The Esquire Guy on the Problem With Passion
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We take the value of "passion" for granted. You have a business? You have an idea? Well, then you need passion when you talk about it. You talk about it with passion, you get "converts." You get converts, and those converts "evangelize" for you. Passion begets passion begets passion. And let the people say: Hallelujah!
Ugh. There are those of us who don't respond well to extreme passion.
We're the skeptics. And we've always annoyed the zealots: Why won't they just listen?! Well, the passion is making it hard to listen.
The problem with passion is that it can cloud your message and overshadow your mission enough that it's no longer clear what you're talking about, or even what your business is. The more passionate you are, the less professional you seem--the less human you seem. At some point, passion begins to mask the humanity it seeks to express. Passion has diminishing returns.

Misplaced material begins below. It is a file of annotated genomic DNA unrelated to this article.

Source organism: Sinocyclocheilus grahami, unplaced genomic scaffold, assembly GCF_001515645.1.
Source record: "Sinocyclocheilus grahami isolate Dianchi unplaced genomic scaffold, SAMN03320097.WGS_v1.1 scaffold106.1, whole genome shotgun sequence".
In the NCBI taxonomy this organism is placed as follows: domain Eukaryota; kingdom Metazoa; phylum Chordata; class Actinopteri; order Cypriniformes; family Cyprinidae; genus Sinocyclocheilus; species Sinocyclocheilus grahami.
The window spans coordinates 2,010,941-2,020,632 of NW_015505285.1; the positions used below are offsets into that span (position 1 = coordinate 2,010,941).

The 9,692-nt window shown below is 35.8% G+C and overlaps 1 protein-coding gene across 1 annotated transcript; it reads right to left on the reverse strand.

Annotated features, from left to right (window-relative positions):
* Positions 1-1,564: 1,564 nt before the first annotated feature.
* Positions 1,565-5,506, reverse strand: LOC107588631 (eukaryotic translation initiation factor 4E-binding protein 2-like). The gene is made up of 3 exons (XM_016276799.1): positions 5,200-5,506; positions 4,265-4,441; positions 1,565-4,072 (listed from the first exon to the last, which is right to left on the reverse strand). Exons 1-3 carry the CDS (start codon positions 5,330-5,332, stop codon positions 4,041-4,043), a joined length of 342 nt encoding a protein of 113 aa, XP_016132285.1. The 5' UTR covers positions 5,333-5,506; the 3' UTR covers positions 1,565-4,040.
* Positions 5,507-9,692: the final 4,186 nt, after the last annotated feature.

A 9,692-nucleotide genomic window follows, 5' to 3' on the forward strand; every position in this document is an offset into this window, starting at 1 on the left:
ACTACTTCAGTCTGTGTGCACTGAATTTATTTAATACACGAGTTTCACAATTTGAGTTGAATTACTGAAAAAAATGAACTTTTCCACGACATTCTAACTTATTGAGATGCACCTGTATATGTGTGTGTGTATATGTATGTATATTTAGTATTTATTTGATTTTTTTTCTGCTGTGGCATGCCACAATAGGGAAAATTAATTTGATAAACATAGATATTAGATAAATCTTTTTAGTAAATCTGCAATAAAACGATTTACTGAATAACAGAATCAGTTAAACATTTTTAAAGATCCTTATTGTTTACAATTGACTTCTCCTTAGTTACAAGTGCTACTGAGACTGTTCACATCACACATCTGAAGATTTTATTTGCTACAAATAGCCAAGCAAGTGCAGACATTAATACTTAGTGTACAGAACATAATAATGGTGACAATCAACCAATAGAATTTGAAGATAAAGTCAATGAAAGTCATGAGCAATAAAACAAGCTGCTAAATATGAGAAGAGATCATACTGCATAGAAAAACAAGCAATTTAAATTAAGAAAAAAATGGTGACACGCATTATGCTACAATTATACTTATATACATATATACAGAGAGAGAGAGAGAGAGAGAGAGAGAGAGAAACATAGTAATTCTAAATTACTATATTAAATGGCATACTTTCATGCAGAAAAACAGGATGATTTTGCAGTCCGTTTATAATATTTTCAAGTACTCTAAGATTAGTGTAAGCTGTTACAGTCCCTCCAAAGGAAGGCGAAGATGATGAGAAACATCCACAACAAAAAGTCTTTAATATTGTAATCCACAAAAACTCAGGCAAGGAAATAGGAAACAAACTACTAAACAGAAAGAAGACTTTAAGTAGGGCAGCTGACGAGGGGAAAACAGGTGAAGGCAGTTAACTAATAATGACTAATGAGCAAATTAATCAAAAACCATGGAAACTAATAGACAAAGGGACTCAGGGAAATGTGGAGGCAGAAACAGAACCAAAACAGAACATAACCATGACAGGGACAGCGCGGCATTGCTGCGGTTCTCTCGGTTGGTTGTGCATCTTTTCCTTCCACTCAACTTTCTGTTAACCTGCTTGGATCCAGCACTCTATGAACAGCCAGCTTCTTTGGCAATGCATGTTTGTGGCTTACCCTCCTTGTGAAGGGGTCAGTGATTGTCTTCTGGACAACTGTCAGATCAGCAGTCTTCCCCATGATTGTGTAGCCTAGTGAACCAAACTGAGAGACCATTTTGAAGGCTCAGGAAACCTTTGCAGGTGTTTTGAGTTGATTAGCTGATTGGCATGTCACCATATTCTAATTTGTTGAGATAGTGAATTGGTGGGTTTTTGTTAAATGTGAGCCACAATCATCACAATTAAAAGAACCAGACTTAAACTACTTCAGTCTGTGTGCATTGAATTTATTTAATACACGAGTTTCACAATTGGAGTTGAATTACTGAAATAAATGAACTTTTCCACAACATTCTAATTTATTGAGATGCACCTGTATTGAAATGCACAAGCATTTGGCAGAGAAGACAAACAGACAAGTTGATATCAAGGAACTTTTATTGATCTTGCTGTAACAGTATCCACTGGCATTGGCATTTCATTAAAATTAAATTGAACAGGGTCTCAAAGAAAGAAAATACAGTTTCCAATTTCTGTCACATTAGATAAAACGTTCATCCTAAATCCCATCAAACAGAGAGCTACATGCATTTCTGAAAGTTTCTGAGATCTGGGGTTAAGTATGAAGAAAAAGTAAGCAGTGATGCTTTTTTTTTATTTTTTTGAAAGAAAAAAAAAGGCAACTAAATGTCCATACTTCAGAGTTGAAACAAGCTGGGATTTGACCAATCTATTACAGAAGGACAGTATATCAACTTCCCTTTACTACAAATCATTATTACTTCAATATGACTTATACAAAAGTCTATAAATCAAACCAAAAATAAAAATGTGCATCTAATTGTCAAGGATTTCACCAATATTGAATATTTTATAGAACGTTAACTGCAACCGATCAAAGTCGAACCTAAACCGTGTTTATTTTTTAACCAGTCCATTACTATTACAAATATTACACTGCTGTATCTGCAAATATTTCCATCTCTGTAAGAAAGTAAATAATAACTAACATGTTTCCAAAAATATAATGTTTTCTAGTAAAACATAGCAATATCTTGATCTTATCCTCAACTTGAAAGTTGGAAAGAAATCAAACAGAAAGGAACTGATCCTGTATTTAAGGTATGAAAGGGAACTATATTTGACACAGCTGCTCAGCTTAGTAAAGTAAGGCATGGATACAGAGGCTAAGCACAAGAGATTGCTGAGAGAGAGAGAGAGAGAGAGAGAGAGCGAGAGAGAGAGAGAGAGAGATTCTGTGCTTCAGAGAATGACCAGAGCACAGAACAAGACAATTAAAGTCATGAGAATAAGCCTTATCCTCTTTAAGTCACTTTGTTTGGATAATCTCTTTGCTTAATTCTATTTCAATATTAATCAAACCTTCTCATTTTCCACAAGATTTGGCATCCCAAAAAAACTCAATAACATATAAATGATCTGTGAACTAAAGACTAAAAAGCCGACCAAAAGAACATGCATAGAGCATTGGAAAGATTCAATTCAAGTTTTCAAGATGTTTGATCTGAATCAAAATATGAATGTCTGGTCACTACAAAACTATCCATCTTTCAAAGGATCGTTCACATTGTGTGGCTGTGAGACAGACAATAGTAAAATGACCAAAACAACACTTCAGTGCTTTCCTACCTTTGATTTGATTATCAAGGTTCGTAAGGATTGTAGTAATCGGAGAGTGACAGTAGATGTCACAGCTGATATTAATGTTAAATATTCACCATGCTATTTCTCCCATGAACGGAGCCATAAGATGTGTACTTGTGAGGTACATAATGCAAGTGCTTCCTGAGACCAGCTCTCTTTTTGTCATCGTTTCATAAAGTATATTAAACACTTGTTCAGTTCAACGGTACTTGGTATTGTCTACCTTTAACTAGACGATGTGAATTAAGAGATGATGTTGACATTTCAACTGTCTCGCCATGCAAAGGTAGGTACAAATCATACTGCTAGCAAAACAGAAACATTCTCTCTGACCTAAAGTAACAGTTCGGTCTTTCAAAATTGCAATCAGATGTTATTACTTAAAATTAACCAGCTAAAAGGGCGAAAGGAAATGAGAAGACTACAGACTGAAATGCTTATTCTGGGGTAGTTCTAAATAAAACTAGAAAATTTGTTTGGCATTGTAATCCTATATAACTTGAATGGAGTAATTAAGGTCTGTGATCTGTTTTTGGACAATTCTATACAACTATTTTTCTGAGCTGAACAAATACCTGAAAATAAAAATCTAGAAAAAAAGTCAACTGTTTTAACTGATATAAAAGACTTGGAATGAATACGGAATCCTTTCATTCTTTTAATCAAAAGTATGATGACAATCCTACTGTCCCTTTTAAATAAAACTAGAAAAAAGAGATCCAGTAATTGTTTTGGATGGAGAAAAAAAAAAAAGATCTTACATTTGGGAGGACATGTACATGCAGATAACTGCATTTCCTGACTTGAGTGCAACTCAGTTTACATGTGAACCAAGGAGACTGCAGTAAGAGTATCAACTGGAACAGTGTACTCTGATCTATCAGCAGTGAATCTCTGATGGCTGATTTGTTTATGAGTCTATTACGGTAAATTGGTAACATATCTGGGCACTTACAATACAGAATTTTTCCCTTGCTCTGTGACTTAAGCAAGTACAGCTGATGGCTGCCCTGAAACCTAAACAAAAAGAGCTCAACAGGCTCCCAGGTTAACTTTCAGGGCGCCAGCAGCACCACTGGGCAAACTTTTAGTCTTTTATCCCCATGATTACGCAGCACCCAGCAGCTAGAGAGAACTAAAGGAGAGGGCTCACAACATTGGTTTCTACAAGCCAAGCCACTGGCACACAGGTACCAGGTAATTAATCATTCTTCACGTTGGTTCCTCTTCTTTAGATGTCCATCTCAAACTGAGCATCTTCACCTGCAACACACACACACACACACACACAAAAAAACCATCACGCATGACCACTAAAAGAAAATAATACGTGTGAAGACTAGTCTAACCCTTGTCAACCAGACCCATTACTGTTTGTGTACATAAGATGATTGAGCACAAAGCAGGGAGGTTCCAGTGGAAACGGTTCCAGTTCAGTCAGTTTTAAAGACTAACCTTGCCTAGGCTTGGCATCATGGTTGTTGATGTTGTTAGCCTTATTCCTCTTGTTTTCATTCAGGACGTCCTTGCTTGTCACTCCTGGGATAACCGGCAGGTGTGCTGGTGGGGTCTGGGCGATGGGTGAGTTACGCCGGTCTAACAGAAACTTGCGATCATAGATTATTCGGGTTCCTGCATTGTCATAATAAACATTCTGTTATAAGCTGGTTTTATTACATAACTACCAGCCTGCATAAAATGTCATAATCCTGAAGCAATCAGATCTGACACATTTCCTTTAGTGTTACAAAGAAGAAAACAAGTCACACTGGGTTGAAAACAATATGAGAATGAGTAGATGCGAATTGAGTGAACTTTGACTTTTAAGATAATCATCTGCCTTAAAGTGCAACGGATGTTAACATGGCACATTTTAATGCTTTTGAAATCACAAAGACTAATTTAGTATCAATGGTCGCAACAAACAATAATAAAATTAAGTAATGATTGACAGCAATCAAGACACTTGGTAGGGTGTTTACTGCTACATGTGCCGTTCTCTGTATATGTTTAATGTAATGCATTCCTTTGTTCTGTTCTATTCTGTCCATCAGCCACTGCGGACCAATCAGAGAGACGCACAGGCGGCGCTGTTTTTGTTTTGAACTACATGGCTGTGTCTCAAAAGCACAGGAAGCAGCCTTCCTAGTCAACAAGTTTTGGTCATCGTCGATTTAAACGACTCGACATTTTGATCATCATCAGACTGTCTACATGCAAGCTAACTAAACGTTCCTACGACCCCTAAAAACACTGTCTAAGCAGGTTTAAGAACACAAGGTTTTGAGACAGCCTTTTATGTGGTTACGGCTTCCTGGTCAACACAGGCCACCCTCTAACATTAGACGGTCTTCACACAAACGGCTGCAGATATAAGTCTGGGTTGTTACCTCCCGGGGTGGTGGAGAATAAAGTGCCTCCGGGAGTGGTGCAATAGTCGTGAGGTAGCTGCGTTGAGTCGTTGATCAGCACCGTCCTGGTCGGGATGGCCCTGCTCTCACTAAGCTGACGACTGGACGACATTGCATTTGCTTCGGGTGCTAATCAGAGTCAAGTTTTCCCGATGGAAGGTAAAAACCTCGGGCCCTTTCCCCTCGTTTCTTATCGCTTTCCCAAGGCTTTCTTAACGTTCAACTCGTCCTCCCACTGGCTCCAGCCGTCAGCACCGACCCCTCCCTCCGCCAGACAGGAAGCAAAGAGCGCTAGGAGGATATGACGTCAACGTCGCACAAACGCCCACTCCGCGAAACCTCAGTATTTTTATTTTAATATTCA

The advantage, of course, is that passion costs nothing to implement.
It's not a budget item. You just have to muster it. And this is why it's overused. Says Mike Manning, co-founder and CEO of DealVector, an online network for fixed-income investors: "When you're creating something out of nothing, you're often selling a vision, because you don't have the metrics. So I think an awful lot of being an entrepreneur speaking to employees, funders [and] customers is allowing that passion to substitute for metrics."
But there's a way to be passionate. A method, even. It involves what absolutely no expert refers to as the "enthuse, temper, enthuse" approach. The idea is to occasionally, and quite explicitly, undercut your passion with self-deprecation or, even, hedging. The idea is: When you're talking passionately about your product, idea or business, you need to tone down the enthusiasm, so that it's obvious to your audience that you aren't on some one-track mission to convince everyone of your brilliance.